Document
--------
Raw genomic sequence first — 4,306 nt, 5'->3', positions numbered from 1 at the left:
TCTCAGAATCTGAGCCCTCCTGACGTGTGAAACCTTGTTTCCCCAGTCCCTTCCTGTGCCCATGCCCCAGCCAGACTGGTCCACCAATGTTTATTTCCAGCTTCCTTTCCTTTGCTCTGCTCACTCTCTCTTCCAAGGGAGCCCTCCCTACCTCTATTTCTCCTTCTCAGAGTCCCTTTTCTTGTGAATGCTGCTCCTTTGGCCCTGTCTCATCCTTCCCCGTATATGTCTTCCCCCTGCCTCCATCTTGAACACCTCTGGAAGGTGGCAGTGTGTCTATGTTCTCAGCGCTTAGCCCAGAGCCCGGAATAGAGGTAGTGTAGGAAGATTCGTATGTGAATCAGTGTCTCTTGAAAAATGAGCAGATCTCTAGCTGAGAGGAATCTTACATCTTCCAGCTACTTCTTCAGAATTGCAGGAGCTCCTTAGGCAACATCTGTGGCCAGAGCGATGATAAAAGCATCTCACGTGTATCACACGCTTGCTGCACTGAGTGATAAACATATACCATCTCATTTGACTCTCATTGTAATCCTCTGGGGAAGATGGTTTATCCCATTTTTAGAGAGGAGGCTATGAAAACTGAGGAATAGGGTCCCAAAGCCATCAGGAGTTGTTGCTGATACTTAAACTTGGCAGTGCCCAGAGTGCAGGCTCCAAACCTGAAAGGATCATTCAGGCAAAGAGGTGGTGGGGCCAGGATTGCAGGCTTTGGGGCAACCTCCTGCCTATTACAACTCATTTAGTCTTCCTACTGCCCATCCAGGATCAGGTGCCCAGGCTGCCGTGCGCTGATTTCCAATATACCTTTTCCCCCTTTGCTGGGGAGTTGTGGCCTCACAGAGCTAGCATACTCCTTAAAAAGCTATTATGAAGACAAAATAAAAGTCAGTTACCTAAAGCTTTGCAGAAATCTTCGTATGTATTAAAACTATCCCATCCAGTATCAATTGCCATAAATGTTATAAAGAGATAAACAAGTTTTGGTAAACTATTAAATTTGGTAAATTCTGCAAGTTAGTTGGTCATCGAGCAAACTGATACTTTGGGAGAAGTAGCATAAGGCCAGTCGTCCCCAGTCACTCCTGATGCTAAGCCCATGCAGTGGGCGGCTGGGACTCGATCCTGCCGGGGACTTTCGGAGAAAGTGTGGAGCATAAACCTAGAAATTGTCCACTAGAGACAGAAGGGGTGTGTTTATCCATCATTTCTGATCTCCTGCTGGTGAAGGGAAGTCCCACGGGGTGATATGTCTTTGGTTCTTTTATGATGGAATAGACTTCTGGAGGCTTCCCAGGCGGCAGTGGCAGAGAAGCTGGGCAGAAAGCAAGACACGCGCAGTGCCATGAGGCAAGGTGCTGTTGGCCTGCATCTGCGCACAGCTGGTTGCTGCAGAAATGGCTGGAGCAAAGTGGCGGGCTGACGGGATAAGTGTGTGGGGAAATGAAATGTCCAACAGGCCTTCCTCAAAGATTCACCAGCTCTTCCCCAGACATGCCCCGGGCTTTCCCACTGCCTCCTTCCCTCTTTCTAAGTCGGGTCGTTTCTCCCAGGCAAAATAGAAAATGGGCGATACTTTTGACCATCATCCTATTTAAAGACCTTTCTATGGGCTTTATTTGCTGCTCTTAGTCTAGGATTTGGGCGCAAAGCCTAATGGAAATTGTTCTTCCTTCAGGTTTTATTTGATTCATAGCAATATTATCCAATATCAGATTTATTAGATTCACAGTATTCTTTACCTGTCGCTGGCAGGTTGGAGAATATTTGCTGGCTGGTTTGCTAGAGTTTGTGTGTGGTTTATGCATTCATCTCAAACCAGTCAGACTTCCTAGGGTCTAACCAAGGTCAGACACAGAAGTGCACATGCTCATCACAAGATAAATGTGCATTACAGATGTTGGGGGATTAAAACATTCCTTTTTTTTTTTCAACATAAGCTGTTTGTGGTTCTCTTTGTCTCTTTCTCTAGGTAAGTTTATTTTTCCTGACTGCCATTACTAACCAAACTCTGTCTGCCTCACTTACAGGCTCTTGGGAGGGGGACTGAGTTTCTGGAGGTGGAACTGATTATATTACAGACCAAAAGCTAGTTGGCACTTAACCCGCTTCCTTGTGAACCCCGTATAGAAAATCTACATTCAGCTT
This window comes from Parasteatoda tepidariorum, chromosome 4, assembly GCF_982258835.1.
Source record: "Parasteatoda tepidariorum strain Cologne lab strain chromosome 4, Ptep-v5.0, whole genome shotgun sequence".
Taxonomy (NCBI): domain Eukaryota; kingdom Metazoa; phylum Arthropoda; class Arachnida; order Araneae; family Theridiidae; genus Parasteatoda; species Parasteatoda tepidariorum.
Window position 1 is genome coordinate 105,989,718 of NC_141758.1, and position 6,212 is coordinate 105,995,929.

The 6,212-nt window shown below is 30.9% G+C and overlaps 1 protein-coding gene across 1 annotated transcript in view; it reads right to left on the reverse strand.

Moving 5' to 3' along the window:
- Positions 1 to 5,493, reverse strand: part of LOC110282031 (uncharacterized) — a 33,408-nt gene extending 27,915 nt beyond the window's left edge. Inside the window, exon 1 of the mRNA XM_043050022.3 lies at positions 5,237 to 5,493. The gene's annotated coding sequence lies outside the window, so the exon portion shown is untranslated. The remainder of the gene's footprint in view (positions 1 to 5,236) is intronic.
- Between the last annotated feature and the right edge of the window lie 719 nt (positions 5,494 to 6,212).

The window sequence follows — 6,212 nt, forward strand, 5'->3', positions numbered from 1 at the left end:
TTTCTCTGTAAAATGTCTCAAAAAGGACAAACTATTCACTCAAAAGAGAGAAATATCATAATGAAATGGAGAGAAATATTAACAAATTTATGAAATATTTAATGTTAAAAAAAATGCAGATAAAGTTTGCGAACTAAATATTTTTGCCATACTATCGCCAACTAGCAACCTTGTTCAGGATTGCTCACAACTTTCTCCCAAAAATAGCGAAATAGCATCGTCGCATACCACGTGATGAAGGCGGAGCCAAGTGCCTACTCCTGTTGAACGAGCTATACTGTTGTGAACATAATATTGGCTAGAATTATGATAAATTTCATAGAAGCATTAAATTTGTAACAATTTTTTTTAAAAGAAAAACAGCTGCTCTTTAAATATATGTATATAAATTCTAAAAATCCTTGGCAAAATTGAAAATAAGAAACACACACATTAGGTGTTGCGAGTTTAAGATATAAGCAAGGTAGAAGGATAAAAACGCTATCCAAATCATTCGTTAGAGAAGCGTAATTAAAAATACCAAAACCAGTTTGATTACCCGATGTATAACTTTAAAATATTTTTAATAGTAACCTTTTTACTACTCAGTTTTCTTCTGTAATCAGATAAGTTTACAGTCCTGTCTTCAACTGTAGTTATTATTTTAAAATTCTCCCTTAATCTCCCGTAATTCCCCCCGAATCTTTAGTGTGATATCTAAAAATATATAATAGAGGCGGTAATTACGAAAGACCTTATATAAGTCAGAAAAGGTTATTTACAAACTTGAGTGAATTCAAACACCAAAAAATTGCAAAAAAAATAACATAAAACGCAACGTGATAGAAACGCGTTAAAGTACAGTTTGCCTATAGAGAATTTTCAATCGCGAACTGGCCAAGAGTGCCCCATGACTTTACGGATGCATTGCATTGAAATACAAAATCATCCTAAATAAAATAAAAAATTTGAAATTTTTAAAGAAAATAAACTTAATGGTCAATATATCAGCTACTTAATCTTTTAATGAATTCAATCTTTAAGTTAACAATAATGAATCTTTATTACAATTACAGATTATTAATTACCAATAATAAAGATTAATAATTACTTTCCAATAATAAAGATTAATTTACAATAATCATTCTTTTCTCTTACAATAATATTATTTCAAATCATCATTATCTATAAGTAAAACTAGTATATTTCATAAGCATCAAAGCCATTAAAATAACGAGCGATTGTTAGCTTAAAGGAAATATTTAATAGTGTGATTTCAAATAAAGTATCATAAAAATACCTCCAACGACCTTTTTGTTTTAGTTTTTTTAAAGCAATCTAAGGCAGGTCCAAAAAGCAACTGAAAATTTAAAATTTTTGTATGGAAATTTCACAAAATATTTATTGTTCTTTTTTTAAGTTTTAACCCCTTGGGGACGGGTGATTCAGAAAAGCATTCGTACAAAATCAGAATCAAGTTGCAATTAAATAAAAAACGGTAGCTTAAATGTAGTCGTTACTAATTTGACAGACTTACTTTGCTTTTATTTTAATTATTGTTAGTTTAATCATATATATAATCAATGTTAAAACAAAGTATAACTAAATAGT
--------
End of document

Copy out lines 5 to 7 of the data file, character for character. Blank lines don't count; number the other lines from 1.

Taxonomy (NCBI): domain Eukaryota; kingdom Metazoa; phylum Arthropoda; class Arachnida; order Araneae; family Theridiidae; genus Parasteatoda; species Parasteatoda tepidariorum.
Window position 1 is genome coordinate 105,989,718 of NC_141758.1, and position 6,212 is coordinate 105,995,929.

The 6,212-nt window shown below is 30.9% G+C and overlaps 1 protein-coding gene across 1 annotated transcript in view; it reads right to left on the reverse strand.